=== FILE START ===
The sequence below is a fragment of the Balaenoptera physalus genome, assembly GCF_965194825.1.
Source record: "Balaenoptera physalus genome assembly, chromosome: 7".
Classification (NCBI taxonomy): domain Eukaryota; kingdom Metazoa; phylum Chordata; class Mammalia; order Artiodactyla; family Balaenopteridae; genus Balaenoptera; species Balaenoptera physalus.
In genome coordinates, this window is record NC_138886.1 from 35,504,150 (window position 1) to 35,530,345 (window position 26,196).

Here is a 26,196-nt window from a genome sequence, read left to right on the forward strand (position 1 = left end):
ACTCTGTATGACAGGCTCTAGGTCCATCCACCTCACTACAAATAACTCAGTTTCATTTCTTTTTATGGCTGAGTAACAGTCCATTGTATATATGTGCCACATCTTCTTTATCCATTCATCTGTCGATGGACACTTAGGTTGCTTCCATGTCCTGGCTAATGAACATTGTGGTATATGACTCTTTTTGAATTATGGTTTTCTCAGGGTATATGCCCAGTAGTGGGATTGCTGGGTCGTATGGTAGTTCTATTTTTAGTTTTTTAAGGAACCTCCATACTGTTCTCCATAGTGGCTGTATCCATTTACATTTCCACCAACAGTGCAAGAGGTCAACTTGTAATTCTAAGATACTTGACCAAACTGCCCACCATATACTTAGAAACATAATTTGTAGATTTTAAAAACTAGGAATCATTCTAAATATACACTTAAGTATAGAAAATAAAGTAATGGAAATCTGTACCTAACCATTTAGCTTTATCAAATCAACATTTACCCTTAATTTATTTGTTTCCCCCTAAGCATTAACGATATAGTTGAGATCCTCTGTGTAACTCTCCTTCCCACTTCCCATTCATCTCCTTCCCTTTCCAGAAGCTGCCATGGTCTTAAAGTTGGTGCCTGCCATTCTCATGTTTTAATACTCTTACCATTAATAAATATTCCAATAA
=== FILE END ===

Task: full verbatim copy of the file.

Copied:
The sequence below is a fragment of the Balaenoptera physalus genome, assembly GCF_965194825.1.
Source record: "Balaenoptera physalus genome assembly, chromosome: 7".
Classification (NCBI taxonomy): domain Eukaryota; kingdom Metazoa; phylum Chordata; class Mammalia; order Artiodactyla; family Balaenopteridae; genus Balaenoptera; species Balaenoptera physalus.
In genome coordinates, this window is record NC_138886.1 from 35,504,150 (window position 1) to 35,530,345 (window position 26,196).

Here is a 26,196-nt window from a genome sequence, read left to right on the forward strand (position 1 = left end):
ACTCTGTATGACAGGCTCTAGGTCCATCCACCTCACTACAAATAACTCAGTTTCATTTCTTTTTATGGCTGAGTAACAGTCCATTGTATATATGTGCCACATCTTCTTTATCCATTCATCTGTCGATGGACACTTAGGTTGCTTCCATGTCCTGGCTAATGAACATTGTGGTATATGACTCTTTTTGAATTATGGTTTTCTCAGGGTATATGCCCAGTAGTGGGATTGCTGGGTCGTATGGTAGTTCTATTTTTAGTTTTTTAAGGAACCTCCATACTGTTCTCCATAGTGGCTGTATCCATTTACATTTCCACCAACAGTGCAAGAGGTCAACTTGTAATTCTAAGATACTTGACCAAACTGCCCACCATATACTTAGAAACATAATTTGTAGATTTTAAAAACTAGGAATCATTCTAAATATACACTTAAGTATAGAAAATAAAGTAATGGAAATCTGTACCTAACCATTTAGCTTTATCAAATCAACATTTACCCTTAATTTATTTGTTTCCCCCTAAGCATTAACGATATAGTTGAGATCCTCTGTGTAACTCTCCTTCCCACTTCCCATTCATCTCCTTCCCTTTCCAGAAGCTGCCATGGTCTTAAAGTTGGTGCCTGCCATTCTCATGTTTTAATACTCTTACCATTAATAAATATTCCAATAA